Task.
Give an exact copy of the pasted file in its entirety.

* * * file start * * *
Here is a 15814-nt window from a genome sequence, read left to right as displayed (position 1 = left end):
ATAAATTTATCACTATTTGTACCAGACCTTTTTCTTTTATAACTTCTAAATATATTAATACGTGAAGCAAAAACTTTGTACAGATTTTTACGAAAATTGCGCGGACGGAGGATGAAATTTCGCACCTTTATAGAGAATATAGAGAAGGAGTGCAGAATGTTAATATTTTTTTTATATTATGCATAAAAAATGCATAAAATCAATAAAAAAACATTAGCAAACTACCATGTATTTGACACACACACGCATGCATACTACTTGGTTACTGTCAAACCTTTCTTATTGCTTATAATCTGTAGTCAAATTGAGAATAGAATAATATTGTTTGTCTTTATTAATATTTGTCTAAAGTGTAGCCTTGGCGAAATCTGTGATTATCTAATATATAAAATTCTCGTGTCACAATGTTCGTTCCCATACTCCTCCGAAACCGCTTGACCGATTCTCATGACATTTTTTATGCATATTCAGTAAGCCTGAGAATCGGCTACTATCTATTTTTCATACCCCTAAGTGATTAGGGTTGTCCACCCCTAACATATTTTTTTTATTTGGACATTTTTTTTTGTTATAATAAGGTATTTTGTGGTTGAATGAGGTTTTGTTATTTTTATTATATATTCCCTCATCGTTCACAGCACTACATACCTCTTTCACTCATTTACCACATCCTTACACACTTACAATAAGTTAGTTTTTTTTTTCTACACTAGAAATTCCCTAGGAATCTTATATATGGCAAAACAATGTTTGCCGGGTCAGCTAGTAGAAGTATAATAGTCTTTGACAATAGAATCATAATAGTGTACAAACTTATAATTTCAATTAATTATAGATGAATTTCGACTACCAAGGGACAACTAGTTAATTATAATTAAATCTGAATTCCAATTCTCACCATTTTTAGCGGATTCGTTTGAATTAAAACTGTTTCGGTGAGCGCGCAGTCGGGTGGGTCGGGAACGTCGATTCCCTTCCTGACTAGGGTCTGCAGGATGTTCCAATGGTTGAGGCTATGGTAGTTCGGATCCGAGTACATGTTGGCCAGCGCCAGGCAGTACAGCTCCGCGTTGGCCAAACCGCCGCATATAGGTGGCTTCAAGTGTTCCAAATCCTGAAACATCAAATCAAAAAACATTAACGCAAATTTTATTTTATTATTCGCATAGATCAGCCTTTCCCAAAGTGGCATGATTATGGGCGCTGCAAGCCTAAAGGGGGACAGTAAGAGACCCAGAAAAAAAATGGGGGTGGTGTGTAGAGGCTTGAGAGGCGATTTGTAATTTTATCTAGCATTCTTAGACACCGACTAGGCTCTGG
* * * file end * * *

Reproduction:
Here is a 15814-nt window from a genome sequence, read left to right as displayed (position 1 = left end):
ATAAATTTATCACTATTTGTACCAGACCTTTTTCTTTTATAACTTCTAAATATATTAATACGTGAAGCAAAAACTTTGTACAGATTTTTACGAAAATTGCGCGGACGGAGGATGAAATTTCGCACCTTTATAGAGAATATAGAGAAGGAGTGCAGAATGTTAATATTTTTTTTATATTATGCATAAAAAATGCATAAAATCAATAAAAAAACATTAGCAAACTACCATGTATTTGACACACACACGCATGCATACTACTTGGTTACTGTCAAACCTTTCTTATTGCTTATAATCTGTAGTCAAATTGAGAATAGAATAATATTGTTTGTCTTTATTAATATTTGTCTAAAGTGTAGCCTTGGCGAAATCTGTGATTATCTAATATATAAAATTCTCGTGTCACAATGTTCGTTCCCATACTCCTCCGAAACCGCTTGACCGATTCTCATGACATTTTTTATGCATATTCAGTAAGCCTGAGAATCGGCTACTATCTATTTTTCATACCCCTAAGTGATTAGGGTTGTCCACCCCTAACATATTTTTTTTATTTGGACATTTTTTTTTGTTATAATAAGGTATTTTGTGGTTGAATGAGGTTTTGTTATTTTTATTATATATTCCCTCATCGTTCACAGCACTACATACCTCTTTCACTCATTTACCACATCCTTACACACTTACAATAAGTTAGTTTTTTTTTTCTACACTAGAAATTCCCTAGGAATCTTATATATGGCAAAACAATGTTTGCCGGGTCAGCTAGTAGAAGTATAATAGTCTTTGACAATAGAATCATAATAGTGTACAAACTTATAATTTCAATTAATTATAGATGAATTTCGACTACCAAGGGACAACTAGTTAATTATAATTAAATCTGAATTCCAATTCTCACCATTTTTAGCGGATTCGTTTGAATTAAAACTGTTTCGGTGAGCGCGCAGTCGGGTGGGTCGGGAACGTCGATTCCCTTCCTGACTAGGGTCTGCAGGATGTTCCAATGGTTGAGGCTATGGTAGTTCGGATCCGAGTACATGTTGGCCAGCGCCAGGCAGTACAGCTCCGCGTTGGCCAAACCGCCGCATATAGGTGGCTTCAAGTGTTCCAAATCCTGAAACATCAAATCAAAAAACATTAACGCAAATTTTATTTTATTATTCGCATAGATCAGCCTTTCCCAAAGTGGCATGATTATGGGCGCTGCAAGCCTAAAGGGGGACAGTAAGAGACCCAGAAAAAAAATGGGGGTGGTGTGTAGAGGCTTGAGAGGCGATTTGTAATTTTATCTAGCATTCTTAGACACCGACTAGGCTCTGG